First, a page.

On the first day of summer vacation, a friend of mine asked me to share with her my goals for the break. I was taken rather off-guard; in completely honesty, I hadn't really thought about it. Or, at least, what I had thought about didn't seem like a goal that was worth sharing. The goal I had is simple: I promised myself that this summer I would not do anything that I didn't want to do. I would take care of myself, love myself, and rest. I would remove the pressure of all the "I should..."s that had weighed on me all year, and I would let my body and my heart feel what they wanted to feel and do what they wanted to do. I would feed my soul with the sleep, the stories, and the nourishment that it needs. I would feel strong again, because I would be focused solely on being whole.
I have since made other goals for this break, of course. But most of the new goals are in service of this first goal, this promise I made to myself in mid-May.
I know my time of rest can't last forever; in just two weeks, I'll be heading to North Carolina for an internship where I'll be working every day for five weeks straight. And this time of rest really shouldn't last forever. The need for productivity will return once again when I'm put under the pressure of a new school year, a new job, and the ominous promise of life after graduation.
But, every once in awhile, a brief pause, an intermission, for rest is absolutely necessary, even if only just to remind us that we do not need to strive and that being whole is truly the most important thing.
What am I reading?
What am I listening to?
What am I watching?
After rain after many days without rain,
it stays cool, private and cleansed, under the trees,
and the dampness there, married now to gravity,
falls branch to branch, leaf to leaf, down to the ground
where it will disappear – but not, of course, vanish
except to our eyes. The roots of the oaks will have their share,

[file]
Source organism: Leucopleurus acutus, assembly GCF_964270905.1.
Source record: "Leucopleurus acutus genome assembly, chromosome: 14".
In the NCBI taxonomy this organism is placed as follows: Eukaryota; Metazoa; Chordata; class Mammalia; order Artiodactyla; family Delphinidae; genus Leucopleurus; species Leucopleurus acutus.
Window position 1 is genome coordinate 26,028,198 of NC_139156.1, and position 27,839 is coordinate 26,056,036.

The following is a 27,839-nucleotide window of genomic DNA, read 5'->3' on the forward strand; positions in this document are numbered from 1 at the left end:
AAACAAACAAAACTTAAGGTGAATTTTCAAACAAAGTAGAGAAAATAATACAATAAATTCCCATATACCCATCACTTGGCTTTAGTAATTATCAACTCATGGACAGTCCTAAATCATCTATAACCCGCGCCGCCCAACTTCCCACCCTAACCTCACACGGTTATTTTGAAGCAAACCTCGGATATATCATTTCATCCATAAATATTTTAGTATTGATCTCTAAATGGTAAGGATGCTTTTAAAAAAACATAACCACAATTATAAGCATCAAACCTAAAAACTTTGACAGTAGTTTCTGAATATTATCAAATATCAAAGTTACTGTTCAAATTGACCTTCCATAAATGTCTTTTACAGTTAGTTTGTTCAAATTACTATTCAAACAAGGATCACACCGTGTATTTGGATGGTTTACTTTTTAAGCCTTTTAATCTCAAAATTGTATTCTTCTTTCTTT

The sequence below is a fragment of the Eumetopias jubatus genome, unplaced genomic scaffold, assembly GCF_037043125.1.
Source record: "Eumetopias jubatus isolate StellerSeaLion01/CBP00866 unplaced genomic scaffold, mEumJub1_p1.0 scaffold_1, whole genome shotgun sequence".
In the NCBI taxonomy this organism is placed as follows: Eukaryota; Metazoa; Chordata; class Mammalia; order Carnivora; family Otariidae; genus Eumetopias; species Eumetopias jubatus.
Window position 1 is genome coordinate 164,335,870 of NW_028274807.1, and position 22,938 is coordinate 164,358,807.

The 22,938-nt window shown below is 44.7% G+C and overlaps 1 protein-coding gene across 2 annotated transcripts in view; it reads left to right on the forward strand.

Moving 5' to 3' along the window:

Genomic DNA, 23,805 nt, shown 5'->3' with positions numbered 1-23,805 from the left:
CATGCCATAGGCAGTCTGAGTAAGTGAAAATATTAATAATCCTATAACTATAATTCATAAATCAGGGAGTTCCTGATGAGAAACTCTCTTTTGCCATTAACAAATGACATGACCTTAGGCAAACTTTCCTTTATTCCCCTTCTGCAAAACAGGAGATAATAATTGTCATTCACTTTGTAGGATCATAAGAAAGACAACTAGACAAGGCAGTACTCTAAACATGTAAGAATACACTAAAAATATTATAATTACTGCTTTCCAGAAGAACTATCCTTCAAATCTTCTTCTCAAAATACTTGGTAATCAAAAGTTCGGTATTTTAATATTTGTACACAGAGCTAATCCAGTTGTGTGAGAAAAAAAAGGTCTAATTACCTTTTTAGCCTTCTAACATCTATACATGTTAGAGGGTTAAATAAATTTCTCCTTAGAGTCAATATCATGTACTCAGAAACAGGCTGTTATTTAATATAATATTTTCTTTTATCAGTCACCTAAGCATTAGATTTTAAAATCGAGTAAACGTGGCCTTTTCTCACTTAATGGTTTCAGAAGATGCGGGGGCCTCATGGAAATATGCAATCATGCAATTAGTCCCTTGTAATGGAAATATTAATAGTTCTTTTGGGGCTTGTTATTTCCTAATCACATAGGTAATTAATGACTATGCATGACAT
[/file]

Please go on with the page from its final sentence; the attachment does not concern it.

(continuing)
and the white threads of the grasses, and the cushion of moss;
a few drops, round as pearls, will enter the mole’s tunnel;
and soon so many small stones, buried for a thousand years,
will feel themselves being touched.
Lingering in Happiness by Mary Oliver
Time moves whether we acknowledge it or not.
We know this.
Time passing without our watching, without our conscious observance, is freeing and joyous. The years and months come and go without so much as a fleeting thought crossing our minds, and we awake one morning to realize that we haven't watched a single day happen. Or, rather, we have watched them all happen, but we haven't thought about their happening. We have only thought about the moments, as each comes and goes.
Sometimes, though, another thing happens altogether and time passes as we consciously watch. We watch and experience and think and plan as each new moment materializes and then fades away. Observing our lives in this way allows for a beautiful and full report on our progression (or digression). But this can be torturous. Instead of living inside the moments, we are watching them happen from the perspective of an on-looker, allowed to comment and judge the choices we are making. We watch and cringe and laugh and celebrate and grit our teeth and worry and cheer and promise to try harder tomorrow.
But, every once in awhile, as I experienced this morning, both seem to happen simultaneously. Time moves, runs away, and then stops dead in its tracks. And I am left suspended while all of my thoughts/feelings/judgements/worries/excitements/plans/fears catch up and then hit all at once.
My best friend is leaving.
I'm almost twenty-one.
Many of my friends are graduating from college.
And I am next.
Everything is changing, as everything always does. I haven't noticed for so long, and now that I notice again, the change is drastic. And exciting. And terrifying.
For now, I would like to linger in this space. I would like to feel, and think, and experience, and cherish.
I would really love to linger here.